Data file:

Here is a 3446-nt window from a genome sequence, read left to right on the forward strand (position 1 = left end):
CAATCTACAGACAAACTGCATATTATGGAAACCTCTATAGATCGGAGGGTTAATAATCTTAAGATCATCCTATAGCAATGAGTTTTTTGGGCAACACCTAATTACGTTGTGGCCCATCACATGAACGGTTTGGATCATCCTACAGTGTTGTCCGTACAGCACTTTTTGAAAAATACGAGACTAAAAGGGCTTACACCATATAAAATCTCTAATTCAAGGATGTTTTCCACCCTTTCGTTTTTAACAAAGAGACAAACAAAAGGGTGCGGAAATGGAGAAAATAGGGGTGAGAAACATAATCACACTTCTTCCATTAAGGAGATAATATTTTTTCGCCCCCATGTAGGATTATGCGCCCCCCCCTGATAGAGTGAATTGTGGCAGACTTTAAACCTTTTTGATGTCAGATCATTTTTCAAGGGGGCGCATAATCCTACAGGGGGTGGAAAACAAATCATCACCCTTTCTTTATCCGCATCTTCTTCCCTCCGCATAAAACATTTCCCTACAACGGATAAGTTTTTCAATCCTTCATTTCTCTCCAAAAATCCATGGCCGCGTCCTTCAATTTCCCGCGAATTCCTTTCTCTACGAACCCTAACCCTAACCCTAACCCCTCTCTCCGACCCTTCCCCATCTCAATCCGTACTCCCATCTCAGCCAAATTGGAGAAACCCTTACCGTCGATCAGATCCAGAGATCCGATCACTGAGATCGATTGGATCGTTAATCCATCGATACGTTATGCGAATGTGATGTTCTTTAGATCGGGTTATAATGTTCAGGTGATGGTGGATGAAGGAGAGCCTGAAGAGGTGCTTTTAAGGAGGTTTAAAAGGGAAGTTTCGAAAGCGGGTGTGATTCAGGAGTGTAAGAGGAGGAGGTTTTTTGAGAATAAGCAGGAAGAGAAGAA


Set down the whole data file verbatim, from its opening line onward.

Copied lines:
Here is a 3446-nt window from a genome sequence, read left to right on the forward strand (position 1 = left end):
CAATCTACAGACAAACTGCATATTATGGAAACCTCTATAGATCGGAGGGTTAATAATCTTAAGATCATCCTATAGCAATGAGTTTTTTGGGCAACACCTAATTACGTTGTGGCCCATCACATGAACGGTTTGGATCATCCTACAGTGTTGTCCGTACAGCACTTTTTGAAAAATACGAGACTAAAAGGGCTTACACCATATAAAATCTCTAATTCAAGGATGTTTTCCACCCTTTCGTTTTTAACAAAGAGACAAACAAAAGGGTGCGGAAATGGAGAAAATAGGGGTGAGAAACATAATCACACTTCTTCCATTAAGGAGATAATATTTTTTCGCCCCCATGTAGGATTATGCGCCCCCCCCTGATAGAGTGAATTGTGGCAGACTTTAAACCTTTTTGATGTCAGATCATTTTTCAAGGGGGCGCATAATCCTACAGGGGGTGGAAAACAAATCATCACCCTTTCTTTATCCGCATCTTCTTCCCTCCGCATAAAACATTTCCCTACAACGGATAAGTTTTTCAATCCTTCATTTCTCTCCAAAAATCCATGGCCGCGTCCTTCAATTTCCCGCGAATTCCTTTCTCTACGAACCCTAACCCTAACCCTAACCCCTCTCTCCGACCCTTCCCCATCTCAATCCGTACTCCCATCTCAGCCAAATTGGAGAAACCCTTACCGTCGATCAGATCCAGAGATCCGATCACTGAGATCGATTGGATCGTTAATCCATCGATACGTTATGCGAATGTGATGTTCTTTAGATCGGGTTATAATGTTCAGGTGATGGTGGATGAAGGAGAGCCTGAAGAGGTGCTTTTAAGGAGGTTTAAAAGGGAAGTTTCGAAAGCGGGTGTGATTCAGGAGTGTAAGAGGAGGAGGTTTTTTGAGAATAAGCAGGAAGAGAAGAA